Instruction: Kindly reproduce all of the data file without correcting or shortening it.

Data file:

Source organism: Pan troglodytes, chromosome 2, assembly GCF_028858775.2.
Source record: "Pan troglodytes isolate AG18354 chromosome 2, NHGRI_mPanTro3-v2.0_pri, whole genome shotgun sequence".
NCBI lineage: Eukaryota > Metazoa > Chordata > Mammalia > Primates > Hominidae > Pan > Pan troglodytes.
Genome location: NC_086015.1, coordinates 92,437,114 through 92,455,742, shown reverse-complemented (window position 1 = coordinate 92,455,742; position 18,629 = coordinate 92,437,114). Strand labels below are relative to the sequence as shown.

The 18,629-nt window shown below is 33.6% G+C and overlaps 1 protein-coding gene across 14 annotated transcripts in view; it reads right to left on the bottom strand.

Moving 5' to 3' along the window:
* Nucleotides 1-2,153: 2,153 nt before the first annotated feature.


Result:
Source organism: Pan troglodytes, chromosome 2, assembly GCF_028858775.2.
Source record: "Pan troglodytes isolate AG18354 chromosome 2, NHGRI_mPanTro3-v2.0_pri, whole genome shotgun sequence".
NCBI lineage: Eukaryota > Metazoa > Chordata > Mammalia > Primates > Hominidae > Pan > Pan troglodytes.
Genome location: NC_086015.1, coordinates 92,437,114 through 92,455,742, shown reverse-complemented (window position 1 = coordinate 92,455,742; position 18,629 = coordinate 92,437,114). Strand labels below are relative to the sequence as shown.

The 18,629-nt window shown below is 33.6% G+C and overlaps 1 protein-coding gene across 14 annotated transcripts in view; it reads right to left on the bottom strand.

Moving 5' to 3' along the window:
* Nucleotides 1-2,153: 2,153 nt before the first annotated feature.